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Woman, Eating: 'Absolutely brilliant - Kohda takes the vampire trope and makes it her own' Ruth Ozeki

Claire Kohda

6 Reviews

Rated 0

Modern & contemporary fiction (post c 1945)

A stunning, literary twist on the vampire novel that covers race, social isolation, unrequited love and the struggle to care for ageing parents: 'Absolutely brilliant - tragic, funny, eccentric . . . Claire Kohda takes the vampire trope and makes it her own' Ruth Ozeki, Booker-shortlisted author of A Tale for the Time Being

'Absolutely brilliant - tragic, funny, eccentric . . . Claire Kohda takes the vampire trope and makes it her own' Ruth Ozeki, Booker-shortlisted author of A Tale for the Time Being

Lydia is hungry. She's always wanted to try sashimi, ramen, onigiri with sour plum stuffed inside - the food her Japanese father liked to eat. And then there is bubble tea and the vegetables grown by the other young artists at the London studio space she is secretly squatting in. But Lydia can't eat any of this. The only thing she can digest is blood, and it turns out that sourcing fresh pigs' blood in London - where she is living away from her vampire mother for the first time - is much more difficult than she'd anticipated.

Then there are the humans: the people at the gallery she interns at, the strange men who follow her after dark, and Ben, a goofy-grinned artist she is developing feelings for. Lydia knows that they are her natural prey, but she can't bring herself to feed on them.

If Lydia is to find a way to exist in the world, she must reconcile the conflicts within her - between her demon and human sides, her mixed ethnic heritage, and her relationship with food, and, in turn, humans. Before any of this, however, she must eat.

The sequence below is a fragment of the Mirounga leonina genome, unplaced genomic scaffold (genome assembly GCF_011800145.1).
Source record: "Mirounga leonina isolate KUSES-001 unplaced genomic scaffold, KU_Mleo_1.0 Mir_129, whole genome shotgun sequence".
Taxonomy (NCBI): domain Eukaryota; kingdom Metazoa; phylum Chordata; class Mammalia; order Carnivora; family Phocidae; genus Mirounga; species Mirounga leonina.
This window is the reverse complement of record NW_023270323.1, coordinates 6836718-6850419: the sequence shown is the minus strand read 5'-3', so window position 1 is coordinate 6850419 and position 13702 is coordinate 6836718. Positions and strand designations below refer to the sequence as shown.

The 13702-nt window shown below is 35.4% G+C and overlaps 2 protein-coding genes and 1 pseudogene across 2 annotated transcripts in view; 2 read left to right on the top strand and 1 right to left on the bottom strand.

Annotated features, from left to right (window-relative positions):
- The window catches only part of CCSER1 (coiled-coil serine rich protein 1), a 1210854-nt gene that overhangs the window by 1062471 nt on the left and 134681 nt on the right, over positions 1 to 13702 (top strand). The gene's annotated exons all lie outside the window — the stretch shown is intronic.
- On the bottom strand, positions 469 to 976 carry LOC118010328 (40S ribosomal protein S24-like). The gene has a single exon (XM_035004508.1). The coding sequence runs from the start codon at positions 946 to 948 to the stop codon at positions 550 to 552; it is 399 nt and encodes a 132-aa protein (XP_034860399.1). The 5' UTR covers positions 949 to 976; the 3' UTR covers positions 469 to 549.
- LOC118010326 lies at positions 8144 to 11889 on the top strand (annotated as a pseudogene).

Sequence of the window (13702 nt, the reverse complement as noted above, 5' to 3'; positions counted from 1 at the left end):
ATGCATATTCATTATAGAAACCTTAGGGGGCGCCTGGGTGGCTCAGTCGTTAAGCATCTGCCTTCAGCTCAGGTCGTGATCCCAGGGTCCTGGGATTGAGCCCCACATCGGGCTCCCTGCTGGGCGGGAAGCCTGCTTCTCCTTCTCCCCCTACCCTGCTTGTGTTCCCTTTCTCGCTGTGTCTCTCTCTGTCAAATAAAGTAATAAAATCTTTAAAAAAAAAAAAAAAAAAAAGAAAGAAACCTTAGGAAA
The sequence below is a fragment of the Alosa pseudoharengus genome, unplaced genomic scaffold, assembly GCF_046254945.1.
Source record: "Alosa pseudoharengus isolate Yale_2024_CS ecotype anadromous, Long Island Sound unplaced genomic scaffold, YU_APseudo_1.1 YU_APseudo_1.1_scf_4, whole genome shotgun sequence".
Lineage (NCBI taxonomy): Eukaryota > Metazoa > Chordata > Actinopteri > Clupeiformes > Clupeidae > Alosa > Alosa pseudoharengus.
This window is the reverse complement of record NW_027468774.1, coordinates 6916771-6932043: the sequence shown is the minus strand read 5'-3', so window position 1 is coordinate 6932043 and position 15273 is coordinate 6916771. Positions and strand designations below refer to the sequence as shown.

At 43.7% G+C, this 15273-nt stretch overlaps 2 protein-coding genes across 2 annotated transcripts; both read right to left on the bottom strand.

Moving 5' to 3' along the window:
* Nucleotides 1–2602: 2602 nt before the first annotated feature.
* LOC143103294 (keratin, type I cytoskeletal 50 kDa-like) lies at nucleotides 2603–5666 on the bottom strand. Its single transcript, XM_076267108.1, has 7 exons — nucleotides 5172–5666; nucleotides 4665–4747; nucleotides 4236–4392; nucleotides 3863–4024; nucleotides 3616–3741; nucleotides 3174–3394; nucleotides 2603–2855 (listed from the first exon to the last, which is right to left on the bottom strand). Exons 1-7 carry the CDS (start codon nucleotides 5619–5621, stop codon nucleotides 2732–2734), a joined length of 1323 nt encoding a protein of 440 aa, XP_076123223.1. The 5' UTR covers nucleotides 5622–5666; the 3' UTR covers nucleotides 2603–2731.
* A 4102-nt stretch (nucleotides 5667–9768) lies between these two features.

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Praise for Woman, Eating: 'Absolutely brilliant - Kohda takes the vampire trope and makes it her own' Ruth Ozeki

  • Absolutely brilliant - tragic, funny, eccentric and so perfectly suited to this particularly weird time. Claire Kohda takes the vampire trope and makes it her own in a way that feels fresh and original. Serious issues of race, disability, misogyny, body image, sexual abuse are handled with subtlety, insight, and a lightness of touch. The spell this novel casts is so complete I feel utterly, and happily, bitten

  • - Ruth Ozeki (2021)

  • Unsettling, sensual, subversive, Woman, Eating turns the vampire trope on its head with its startlingly original female protagonist, caught between two worlds. It is a profound meditation on alienation and appetite, and what it means to be a young woman who experiences life at an acute level of intensity and awareness. Claire Kohda's prose is biting, yet lush and gorgeous. I was uncomfortably smitten - Lisa Harding, author of BRIGHT BURNING THINGS (2022)

  • A modern day vampire thriller that also covers race, social isolation, unrequited love and parental loyalty ... Lydia battles not only her vampire hunger but also to find her place in the world - BBC

  • A vampire book that will scrub any trace of Twilight from your mind - Claire Kohda's debut follows a young vampire dealing with all kinds of hunger: for acceptance, for artistic success, and for sushi - Glamour US, Best Books for 2022

  • Blistering ... Tells us a lot about the ways we're all searching for belonging - Glamour UK

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Claire Kohda

Claire Kohda is a writer and musician. She reviews books for publications including the Guardian and the TLS, specialising in books from and about East Asia. As a violinist, she has played with musicians and ensembles including Jessie Ware, RY X, Pete Tong, the London Contemporary Orchestra and The English Chamber Orchestra, and on various film soundtracks.

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